Seven areas with high levels of health and social care integration have formally warned the government that its “inflexible” approach to NHS reform will force them to dismantle their current arrangements.
Letters to health secretary Andrew Lansley, left, and communities secretary Eric Pickles from a group of councils and PCTs including Blackburn with Darwen and Bexley NHS Care Trust, argues that they should be exempt from joining PCT clusters as demanded by NHS chief executive Sir David Nicholson.
The council leaders and PCT chairs say their concerns relate not to the Health and Social Care Bill, but to the transitional arrangements to pave the way for GP commissioning and the abolition of PCTs in 2013.
They write: “Whilst fully supportive of the need to ensure resilience and assured accountability in the NHS system during the coming period of significant change and beyond, we feel that the seemingly inflexible requirement for a uniform approach to how that resilience is to be delivered will produce costly and other unintended negative consequences for the delivery of local public services.”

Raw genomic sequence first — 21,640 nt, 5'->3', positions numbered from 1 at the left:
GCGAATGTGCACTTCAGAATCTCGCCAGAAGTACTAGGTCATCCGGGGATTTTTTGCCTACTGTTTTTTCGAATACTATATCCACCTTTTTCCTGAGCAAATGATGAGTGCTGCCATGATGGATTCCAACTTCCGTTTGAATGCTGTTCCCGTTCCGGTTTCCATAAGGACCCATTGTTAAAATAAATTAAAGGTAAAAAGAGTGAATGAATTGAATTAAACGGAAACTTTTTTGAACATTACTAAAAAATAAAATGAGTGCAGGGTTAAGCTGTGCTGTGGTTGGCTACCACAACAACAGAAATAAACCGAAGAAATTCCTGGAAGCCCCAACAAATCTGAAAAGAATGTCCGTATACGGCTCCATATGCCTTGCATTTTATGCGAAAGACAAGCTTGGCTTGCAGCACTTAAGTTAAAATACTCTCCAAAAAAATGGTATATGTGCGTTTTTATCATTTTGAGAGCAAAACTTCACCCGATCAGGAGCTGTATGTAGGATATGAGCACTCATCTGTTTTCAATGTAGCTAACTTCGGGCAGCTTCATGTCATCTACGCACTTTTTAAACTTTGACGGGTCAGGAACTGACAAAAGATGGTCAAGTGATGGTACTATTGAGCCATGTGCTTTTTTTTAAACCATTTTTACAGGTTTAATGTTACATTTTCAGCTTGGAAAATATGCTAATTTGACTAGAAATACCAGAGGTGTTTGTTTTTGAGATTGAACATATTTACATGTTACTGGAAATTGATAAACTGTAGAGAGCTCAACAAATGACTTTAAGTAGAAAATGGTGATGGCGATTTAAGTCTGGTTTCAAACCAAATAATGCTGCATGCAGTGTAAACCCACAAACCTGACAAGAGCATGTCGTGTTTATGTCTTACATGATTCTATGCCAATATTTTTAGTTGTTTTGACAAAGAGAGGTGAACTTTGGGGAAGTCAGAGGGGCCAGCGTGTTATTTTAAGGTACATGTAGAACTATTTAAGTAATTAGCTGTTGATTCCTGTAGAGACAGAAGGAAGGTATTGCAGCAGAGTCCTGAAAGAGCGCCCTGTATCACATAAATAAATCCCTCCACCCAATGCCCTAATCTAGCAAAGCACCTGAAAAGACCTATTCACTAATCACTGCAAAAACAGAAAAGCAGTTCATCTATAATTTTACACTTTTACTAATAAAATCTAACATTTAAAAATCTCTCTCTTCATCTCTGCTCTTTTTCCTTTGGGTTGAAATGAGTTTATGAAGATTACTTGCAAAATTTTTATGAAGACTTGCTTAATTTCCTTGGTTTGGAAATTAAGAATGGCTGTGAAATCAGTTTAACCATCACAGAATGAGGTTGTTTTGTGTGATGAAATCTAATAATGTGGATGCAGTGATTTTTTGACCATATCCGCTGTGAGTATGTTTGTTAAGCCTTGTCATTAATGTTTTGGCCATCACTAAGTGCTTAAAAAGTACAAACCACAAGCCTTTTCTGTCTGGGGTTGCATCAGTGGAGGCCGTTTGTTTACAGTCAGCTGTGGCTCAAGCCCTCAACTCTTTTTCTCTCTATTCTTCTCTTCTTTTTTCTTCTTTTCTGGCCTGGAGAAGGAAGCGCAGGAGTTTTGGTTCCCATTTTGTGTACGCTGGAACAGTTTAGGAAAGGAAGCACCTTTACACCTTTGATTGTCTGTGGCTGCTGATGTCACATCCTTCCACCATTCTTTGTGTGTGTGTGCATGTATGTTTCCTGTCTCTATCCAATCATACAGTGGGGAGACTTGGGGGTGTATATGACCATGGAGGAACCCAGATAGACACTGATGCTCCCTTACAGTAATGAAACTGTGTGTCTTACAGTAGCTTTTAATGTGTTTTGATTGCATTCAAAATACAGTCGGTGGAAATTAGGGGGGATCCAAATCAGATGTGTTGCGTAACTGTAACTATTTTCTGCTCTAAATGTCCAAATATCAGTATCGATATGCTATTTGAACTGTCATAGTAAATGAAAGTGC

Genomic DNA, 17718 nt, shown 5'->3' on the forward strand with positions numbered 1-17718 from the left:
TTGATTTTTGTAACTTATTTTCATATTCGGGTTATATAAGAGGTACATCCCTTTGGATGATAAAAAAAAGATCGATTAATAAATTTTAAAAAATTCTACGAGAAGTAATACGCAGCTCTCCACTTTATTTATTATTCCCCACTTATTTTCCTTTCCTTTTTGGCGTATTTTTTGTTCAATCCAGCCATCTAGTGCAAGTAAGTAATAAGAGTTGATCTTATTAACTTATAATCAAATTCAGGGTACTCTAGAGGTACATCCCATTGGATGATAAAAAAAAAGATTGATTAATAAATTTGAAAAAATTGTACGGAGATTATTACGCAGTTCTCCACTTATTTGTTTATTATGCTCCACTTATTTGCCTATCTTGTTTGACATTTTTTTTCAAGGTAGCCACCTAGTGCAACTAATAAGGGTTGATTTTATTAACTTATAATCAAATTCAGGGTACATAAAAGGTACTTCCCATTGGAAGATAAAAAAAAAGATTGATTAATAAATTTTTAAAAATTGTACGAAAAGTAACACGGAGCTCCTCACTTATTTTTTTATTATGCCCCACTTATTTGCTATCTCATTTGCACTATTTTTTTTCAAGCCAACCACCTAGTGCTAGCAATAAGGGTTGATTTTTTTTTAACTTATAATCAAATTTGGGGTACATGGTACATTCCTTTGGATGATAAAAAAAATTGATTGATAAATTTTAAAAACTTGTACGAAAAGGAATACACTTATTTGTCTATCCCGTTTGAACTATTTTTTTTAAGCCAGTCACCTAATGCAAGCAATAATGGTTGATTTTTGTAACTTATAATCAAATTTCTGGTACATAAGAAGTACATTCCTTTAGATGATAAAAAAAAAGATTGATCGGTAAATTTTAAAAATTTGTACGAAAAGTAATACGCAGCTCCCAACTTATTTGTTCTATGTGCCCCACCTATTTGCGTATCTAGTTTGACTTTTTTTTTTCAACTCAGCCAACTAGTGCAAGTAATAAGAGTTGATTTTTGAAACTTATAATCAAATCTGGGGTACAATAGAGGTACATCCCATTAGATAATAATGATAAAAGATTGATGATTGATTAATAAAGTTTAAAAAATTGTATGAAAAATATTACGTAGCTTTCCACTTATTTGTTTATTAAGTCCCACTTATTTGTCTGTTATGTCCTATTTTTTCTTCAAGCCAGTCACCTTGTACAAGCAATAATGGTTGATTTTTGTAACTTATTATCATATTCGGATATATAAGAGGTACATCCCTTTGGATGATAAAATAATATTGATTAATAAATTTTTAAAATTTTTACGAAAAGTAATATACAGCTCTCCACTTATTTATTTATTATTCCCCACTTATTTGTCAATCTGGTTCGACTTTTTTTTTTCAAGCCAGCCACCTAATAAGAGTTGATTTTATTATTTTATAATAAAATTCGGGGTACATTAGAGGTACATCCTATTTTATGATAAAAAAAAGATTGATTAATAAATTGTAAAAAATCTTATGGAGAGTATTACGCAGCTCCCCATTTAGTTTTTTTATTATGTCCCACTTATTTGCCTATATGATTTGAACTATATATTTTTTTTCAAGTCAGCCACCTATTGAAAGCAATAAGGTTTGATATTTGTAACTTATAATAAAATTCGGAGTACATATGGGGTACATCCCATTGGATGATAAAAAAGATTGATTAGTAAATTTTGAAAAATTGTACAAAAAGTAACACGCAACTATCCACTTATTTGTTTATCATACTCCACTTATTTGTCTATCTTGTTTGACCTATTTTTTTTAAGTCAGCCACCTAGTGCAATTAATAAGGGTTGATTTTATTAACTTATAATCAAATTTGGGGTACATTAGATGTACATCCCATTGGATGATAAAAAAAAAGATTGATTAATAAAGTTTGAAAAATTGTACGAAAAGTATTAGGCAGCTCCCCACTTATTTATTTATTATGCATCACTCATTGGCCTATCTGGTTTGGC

The leaders state that fully-integrated management structures like Herefordshire’s, and Integrated commissioning models like those operated between Knowsley MBC and NHS Knowsley were developed in response to local need and are “a visible demonstration of successful localism”.
They continue: “The attempt to insist upon a single clustering arrangement across the country places these local arrangements at risk; this risk is made even greater by the pace at which the proposals are being driven through by the strategic health authorities.
“Although the guidance issued by the Department of Health on 31 January makes reference to the fact that the transitional arrangements ‘…should not lead to the dismantling of effective PCT/LA arrangements’, unless a more flexible and locally responsive approach is facilitated, that is exactly what will result.”
The letter goes on to argue:
- A one-size-fits-all approach to the creation of PCT clusters is unnecessary
- Clustering will create additional HR difficulties in situations where joint appointments are posts held by council staff
- Dismantling existing arrangements will lead to increased costs at a time when greater efficiencies are demanded
- A universal approach to clustering goes against the grain of the local arrangements being evolved by GP consortia and early-implementer health and wellbeing boards.
The letters are signed by: NHS Blackpool chair Roy Fisher, Blackpool BC leader Peter Callow (Con), Bath and North East Somerset Council deputy leader Malcolm Hanney (Con), NHS Knowsley chair Rosemary Hawley, Herefordshire Council leader Roger Phillips (Con), NHS Herefordshire chair Joanna Newton, NHS Southwark chair Mee Ling Ng, Bexley NHS Care Trust chair Barbara Scott, and Blackburn with Darwen Care Trust chair Sir Bill Taylor.